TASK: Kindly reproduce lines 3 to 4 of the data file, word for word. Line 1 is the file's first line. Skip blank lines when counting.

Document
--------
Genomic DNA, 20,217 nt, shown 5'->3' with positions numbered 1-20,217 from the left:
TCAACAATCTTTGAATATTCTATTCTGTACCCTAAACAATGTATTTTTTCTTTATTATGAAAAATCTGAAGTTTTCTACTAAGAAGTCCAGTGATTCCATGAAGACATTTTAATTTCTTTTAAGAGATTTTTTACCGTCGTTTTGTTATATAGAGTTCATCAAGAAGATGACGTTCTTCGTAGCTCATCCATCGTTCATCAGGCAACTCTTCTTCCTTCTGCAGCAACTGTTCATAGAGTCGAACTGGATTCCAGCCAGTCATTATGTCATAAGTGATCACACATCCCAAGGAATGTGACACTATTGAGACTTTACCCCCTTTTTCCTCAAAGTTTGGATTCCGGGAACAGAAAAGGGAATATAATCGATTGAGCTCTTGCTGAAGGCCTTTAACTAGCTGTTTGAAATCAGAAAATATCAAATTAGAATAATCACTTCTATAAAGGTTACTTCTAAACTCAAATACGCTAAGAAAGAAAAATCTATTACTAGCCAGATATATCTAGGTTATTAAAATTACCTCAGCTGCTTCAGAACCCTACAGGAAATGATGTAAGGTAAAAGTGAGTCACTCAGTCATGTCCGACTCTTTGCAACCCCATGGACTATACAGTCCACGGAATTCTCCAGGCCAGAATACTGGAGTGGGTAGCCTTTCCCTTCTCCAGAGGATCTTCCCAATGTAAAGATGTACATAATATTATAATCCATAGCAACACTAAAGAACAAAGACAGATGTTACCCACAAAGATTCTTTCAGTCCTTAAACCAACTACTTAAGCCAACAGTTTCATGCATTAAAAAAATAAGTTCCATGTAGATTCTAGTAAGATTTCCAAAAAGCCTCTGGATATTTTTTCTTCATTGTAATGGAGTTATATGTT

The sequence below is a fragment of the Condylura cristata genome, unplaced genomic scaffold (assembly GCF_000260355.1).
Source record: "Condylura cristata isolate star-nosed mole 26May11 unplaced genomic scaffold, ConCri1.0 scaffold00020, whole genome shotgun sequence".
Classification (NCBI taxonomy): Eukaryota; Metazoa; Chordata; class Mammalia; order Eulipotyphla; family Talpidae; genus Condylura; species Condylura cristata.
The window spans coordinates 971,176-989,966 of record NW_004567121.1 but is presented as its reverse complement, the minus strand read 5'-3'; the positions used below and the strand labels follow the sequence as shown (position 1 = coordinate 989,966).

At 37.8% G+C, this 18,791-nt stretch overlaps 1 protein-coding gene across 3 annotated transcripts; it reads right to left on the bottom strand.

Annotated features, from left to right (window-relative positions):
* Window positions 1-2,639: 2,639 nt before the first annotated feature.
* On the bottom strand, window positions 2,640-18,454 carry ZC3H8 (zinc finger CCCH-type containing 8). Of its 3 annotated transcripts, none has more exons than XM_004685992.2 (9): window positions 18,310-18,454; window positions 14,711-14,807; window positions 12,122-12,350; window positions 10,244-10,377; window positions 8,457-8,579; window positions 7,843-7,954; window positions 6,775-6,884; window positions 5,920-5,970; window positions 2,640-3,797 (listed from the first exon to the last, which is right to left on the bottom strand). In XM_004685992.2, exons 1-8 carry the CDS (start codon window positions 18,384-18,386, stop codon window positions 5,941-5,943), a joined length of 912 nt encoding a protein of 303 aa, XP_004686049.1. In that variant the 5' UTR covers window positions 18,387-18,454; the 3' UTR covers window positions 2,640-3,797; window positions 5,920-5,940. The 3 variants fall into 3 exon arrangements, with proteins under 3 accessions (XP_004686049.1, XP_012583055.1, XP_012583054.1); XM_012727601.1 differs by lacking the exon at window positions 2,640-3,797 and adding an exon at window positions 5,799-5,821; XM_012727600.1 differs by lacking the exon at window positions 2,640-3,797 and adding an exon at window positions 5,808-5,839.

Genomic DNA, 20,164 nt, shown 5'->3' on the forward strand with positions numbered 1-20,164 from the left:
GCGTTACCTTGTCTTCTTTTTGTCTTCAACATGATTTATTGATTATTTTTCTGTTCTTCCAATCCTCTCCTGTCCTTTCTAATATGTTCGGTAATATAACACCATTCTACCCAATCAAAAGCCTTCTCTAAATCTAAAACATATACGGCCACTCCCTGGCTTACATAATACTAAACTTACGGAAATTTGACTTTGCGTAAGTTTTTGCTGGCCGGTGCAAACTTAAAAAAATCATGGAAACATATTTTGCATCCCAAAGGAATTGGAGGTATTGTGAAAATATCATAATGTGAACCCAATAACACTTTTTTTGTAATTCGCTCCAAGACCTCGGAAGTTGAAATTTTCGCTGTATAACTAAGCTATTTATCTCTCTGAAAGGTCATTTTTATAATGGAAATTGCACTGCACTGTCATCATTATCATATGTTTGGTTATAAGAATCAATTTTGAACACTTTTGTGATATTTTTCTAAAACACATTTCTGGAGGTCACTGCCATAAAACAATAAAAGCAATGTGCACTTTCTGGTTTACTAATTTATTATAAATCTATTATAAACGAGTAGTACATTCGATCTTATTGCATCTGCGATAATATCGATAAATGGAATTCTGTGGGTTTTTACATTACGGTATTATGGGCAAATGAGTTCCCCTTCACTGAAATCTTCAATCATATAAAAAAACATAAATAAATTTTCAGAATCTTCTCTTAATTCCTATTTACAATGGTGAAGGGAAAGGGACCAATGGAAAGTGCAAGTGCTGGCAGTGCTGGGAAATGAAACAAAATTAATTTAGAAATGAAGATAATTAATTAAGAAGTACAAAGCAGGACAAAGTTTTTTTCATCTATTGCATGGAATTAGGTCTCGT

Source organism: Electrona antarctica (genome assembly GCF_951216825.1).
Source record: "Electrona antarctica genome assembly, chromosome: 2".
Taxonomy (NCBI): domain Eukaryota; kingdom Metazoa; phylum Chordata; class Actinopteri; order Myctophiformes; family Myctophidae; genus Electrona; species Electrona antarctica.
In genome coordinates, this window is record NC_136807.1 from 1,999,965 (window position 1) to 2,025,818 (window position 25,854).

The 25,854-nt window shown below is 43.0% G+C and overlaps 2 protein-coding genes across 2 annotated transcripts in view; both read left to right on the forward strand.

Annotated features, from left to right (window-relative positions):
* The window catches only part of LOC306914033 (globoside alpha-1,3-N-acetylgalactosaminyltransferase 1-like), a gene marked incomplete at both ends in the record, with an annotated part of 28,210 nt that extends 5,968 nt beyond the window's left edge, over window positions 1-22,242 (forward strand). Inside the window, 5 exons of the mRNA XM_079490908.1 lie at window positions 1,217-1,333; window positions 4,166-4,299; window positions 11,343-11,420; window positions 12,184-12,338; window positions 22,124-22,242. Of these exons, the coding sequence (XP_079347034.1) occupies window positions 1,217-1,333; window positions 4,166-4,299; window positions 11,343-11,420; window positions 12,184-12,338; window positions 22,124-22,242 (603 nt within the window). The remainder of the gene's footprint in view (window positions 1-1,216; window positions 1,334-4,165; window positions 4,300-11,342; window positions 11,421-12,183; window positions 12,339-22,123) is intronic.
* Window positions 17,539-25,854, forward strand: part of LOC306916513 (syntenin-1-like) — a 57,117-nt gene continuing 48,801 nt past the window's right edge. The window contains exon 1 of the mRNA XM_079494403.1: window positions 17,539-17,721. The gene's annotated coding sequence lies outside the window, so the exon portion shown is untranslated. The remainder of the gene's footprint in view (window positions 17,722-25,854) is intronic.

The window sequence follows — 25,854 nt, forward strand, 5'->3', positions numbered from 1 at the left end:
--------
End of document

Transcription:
The sequence below is a fragment of the Condylura cristata genome, unplaced genomic scaffold (assembly GCF_000260355.1).
Source record: "Condylura cristata isolate star-nosed mole 26May11 unplaced genomic scaffold, ConCri1.0 scaffold00020, whole genome shotgun sequence".